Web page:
How to Find Alaska Obituaries
An obituary is a short notice or article reporting the death of a person that generally appears in the city newspaper where the deceased died or resided. Important aspects of the life or death may be included, as well as a list of surviving family members.
Before beginning your search for a death record, gather the important information about the individual, their death, and the newspaper publication (if applicable). The most useful details to acquire are the last name, first name, place of residence, date of death, and place of death.
Alaska is a large state, with a few bustling cities and vast, desolate outlands. Extreme cold, snow, and roads covered with glimmering ice can make searching for information a treacherous adventure. Because most of the state is not accessible for several months of the year, using online searches to find important information is a much better solution than a physical trip.
If you are searching for an Alaskan Inuit record, you might already be aware that the documentation of a death might not be easily available or might not exist. Most of these records were kept in oral family history and may never have been written down or officially recorded.
Historical death records in Alaska can also be hard to find because the border between Canada and the United States was poorly patrolled in the distant past, and the state was sparsely populated. If the death may have occurred near a border you may consider also searching through records in the Yukon and British Columbia provinces of Canada.
The path to finding older obituaries typically includes a series of steps. Since most obituaries originally appeared in newspapers, your can start with newspaper resources to identify the correct publication. First, you want to find the name of the newspaper that carried the obituary you seek. After you have the name of the publication, and the possible date of the notice, you can then search for a copy of that newspaper.
There are several resources to help you in your search for an obituary record, including libraries, internet databases, and public records.
The Alaska State Library has compiled a guide called the Alaska Newspaper Project which includes the Alaskan newspapers, published from 1866 to 1998, that are currently available on microfilm.
One way to find a newspaper you are looking for is to contact the library in the city where the paper was published. You can find a list of all Alaska libraries on this site. This list includes the city, address and phone number for each library.
OldDeathRecords.org has a searchable database of 1 billion records that includes death records, obituaries, necrology lists, death notices, murders, suicides, funeral cards, cemetery listings and headstone photos.
WorldCat.org is an internet database that you can use to search for the name of a newspaper. You can find the libraries that maintain archives of that newspaper, as well as the years available at each library.
Alaska's Digital Archives can be accessed online and include Alaska State Library Historical Collections, University of Alaska collections, as well as links to Alaskan exhibits and museums.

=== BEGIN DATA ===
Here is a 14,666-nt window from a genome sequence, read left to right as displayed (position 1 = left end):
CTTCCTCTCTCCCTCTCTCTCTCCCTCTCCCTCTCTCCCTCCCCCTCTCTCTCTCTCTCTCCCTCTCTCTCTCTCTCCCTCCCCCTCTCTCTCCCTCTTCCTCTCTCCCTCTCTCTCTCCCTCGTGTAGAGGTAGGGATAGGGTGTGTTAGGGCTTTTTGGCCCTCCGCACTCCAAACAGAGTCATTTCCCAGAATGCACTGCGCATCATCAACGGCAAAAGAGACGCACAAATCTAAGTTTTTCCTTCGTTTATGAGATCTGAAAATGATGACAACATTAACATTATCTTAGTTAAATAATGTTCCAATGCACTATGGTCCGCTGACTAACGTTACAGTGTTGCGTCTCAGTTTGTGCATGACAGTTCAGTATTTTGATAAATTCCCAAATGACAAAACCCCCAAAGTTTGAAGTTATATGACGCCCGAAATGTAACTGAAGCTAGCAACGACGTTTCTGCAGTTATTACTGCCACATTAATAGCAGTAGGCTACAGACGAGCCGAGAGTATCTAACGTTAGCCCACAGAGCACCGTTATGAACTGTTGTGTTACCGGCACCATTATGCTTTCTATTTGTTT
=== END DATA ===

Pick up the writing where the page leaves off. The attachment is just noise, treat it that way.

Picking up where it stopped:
Anchorage Newspapers Obituary Index, includes obituaries published from January 1, 1981 through October 1, 2001. Find names by clicking on the first letter of the deceased person's last name and scrolling through the index. Listings include the date that the obituary appeared, the page number and the name of the Alaskan newspaper in which the notice was published. Microfilm records of these newspapers that were published from 1915 to 2010 are also available in the Alaska Collection.
The Obituary Daily Times (ODT) is hosted by RootsWeb. Founded in 1995, this website accesses 13 million indexed obituary records. The list of available records is increasing at the phenomenal rate of 2,500 a day. The site is completely supported by volunteers and moderators. This index is free and is among the largest listings in the world. Searches are easy to do and you can also subscribe to the Obituary Daily Times Mailing list for updates.
The records held in the Alaska Department of Health Bureau of Vital Statistics are considered strictly confidential until the statute of limitations has been reached, which in Alaska State is 50 years. For death records less than 50 years old, you may be required to prove that you are related to the deceased individual to be able to order a copy.
Death records older than 50 years are available and can now be ordered online. You can get a copy of a death certificate from the Alaska Bureau of Vital Statistics. Please be advised that you can only order copies for those death events that occurred in Alaska.
Alaska Vital Records can also be found on the website Ancestor Hunt. Here you can also access information on Alaska Newspaper Obituaries, Alaska Census, Alaska Newspaper List, All Free Public Records Information, Free Genealogy Information, Social Security Death Index and Alaska's Organized and Unorganized Boroughs.
If you are searching for a historical death record that is difficult to find, you may consider asking for help through your online social networks. Many people have been able to find historical information through their personal internet connections.